Water Saving Techniques in the Heat of Summer

By Eri Matsumura 

We are now in the dog days of Summer, but you don’t need us to tell you that. You can feel it in the mornings, as the sun wakes up to greet you. You scurry around to water all of the plants, making sure not to forget the potted geraniums on the porch or that one tomato in the corner of the bed that the drip system can’t quite reach. You’re sweating at 8 am, longing for a breeze or for another one of those cool spring mornings that feels like a distant memory. You only just woke up, and you’re already thinking about how you’re going to have to water again in the afternoon or your plants might not make it in this dry heat. It’s time to become water wise.

Aside from saving money on your rising water bill, exercising water wise practices in the garden can save time and benefits your plants and the environment. Being water wise includes being mindful of how you water, what you plant, and making some key adjustments throughout the garden.


Savvy gardeners know that the best time to water is in the early mornings and late evenings. By skipping the hottest part of the day you limit water evaporation, ensuring water makes it down to the roots. To make each drop count, avoid frequent shallow waterings. Instead, space your waterings out, but make sure they soak deep. This encourages a deeper root system and keeps the soil wetter for longer. Set a timer if hand watering or change the drip to run longer. 

Focus on where you are applying water. Always water the ground under the plant’s leaves and not the foliage. Overhead watering can waste water and encourage the development of fungal diseases. On newly installed plants, watering right at the base of the plants is best, since the roots haven’t grown out yet. For established plants and trees, however, watering at the base is inefficient, as most of the roots have grown beyond the edge of the foliage canopy – change your watering habits accordingly.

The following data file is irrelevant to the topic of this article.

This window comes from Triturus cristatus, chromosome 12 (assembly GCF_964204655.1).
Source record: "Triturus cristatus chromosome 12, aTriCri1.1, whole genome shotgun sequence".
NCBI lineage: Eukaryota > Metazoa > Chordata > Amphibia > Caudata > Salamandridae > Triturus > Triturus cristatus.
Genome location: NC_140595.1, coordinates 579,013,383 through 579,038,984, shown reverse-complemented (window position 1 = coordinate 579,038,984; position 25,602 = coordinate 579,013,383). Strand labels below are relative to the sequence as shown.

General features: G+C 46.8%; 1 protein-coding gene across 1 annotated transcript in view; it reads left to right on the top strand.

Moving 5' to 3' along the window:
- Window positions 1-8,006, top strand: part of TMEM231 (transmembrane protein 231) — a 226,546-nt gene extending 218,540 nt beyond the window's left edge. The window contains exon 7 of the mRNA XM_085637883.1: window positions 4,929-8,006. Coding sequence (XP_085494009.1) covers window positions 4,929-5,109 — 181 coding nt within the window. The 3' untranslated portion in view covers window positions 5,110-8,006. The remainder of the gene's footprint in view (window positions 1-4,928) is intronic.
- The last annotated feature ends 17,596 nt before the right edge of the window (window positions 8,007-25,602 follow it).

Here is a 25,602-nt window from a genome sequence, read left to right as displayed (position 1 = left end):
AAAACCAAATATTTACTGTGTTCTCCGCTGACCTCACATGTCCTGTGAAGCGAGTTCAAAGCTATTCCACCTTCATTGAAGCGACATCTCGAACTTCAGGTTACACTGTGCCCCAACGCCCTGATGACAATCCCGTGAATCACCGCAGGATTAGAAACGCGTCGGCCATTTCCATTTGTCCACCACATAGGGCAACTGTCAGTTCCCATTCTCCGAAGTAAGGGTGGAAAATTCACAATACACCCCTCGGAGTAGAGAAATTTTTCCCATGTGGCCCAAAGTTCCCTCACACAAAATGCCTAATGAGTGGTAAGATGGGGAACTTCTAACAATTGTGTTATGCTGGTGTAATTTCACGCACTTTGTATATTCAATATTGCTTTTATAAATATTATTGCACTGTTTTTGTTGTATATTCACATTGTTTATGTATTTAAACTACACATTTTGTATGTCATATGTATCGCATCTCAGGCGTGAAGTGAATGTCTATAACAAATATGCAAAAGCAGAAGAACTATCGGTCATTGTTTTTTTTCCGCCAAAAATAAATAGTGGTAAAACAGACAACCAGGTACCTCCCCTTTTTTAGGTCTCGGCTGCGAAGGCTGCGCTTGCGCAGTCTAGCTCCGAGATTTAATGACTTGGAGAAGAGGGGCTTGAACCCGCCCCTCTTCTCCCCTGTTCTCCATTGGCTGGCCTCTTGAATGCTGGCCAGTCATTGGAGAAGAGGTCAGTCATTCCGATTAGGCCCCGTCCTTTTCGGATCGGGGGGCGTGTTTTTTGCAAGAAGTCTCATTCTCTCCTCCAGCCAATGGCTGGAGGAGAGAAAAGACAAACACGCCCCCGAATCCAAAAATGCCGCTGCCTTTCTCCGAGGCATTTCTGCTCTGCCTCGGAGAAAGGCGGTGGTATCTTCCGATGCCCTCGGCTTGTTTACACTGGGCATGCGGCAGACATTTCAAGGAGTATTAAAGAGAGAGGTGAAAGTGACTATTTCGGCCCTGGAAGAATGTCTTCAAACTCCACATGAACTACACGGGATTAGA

Finally, pay attention to whether or not your plants actually need to be watered. Some plants will droop in response to the summer heat as a defense to minimize water loss. Check the soil first before rushing to grab the watering can, if the first couple inches of soil is moist, they are okay and will perk up once things cool down in the evening!

Another way to start being water wise is to collect water. Setting up a rain barrel is a simple way to extend those sparse afternoon showers. Here in Colorado, residents are allowed to have up to two rain barrels. Hook up a hose and that’s free water! If getting a rain barrel seems like a big step, you can start smaller by collecting water in everyday routines. Simple steps like having a bowl in the sink to catch the water from rinsing summer fruit, the pasta water, or even from hand washing can save gallons a day. Depending on zoning restrictions where you live, you can also look into adding a gray water system to your house.

Plants and Planting

Group plants in your landscape by their water needs. There are plenty of low water flowering plants and shrubs available for sun and shade. A good place to start is by looking into plants that are native to Colorado. Many native plants can be drought tolerant and can take the baking sun. You can gather tons of information and inspiration from resources like Plant Select or the City of Fort Collins Utilities Xeriscape Program.

Creating shade is an essential part of garden planning. Having shade can cool the yard and the home by 6 degrees. Shading the ground can drastically help with water retention. Plant taller and fuller plants to the south of smaller and younger plants to shade out the ground.

Depending on your plant selection, you can improve the native soil before planting by adding soil amendments to maximize water efficiency. Prepare your flower beds by mixing in compost, peat moss, or other soil conditioners. Amending the Colorado clay soil will increase nutrients, water retention, and aeration for drainage. After planting, consider adding mulch to bare areas to again, help reduce water evaporation. 

Tools and Materials

Equip yourself with some basic tools and your water-saving efforts will pay off. Simple changes like using a soaker hose, a hose wand with a shut off nozzle, or adding ollas to your garden beds can really help conserve water. Keep a rake on hand to loosen the topsoil for better water absorption and disrupt weeds from competing with the plants. Shade structures like sails and awnings should also be considered in your landscape.

With record highs every week this summer, the importance of being water wise is crucial to the happiness of your garden and your pockets. Paying attention to your watering habits, plant selection, and tools will result in more time relaxing in your garden oasis. It’s 8 am and the sun reaches higher into the sky. But this time you’re not in a rush to beat the heat with your hose. It’s 8 am and you have an iced coffee, a timer on for your soaker hose, and you’re picking fresh cherry tomatoes for your breakfast.

Originally published on July 1st, 2024.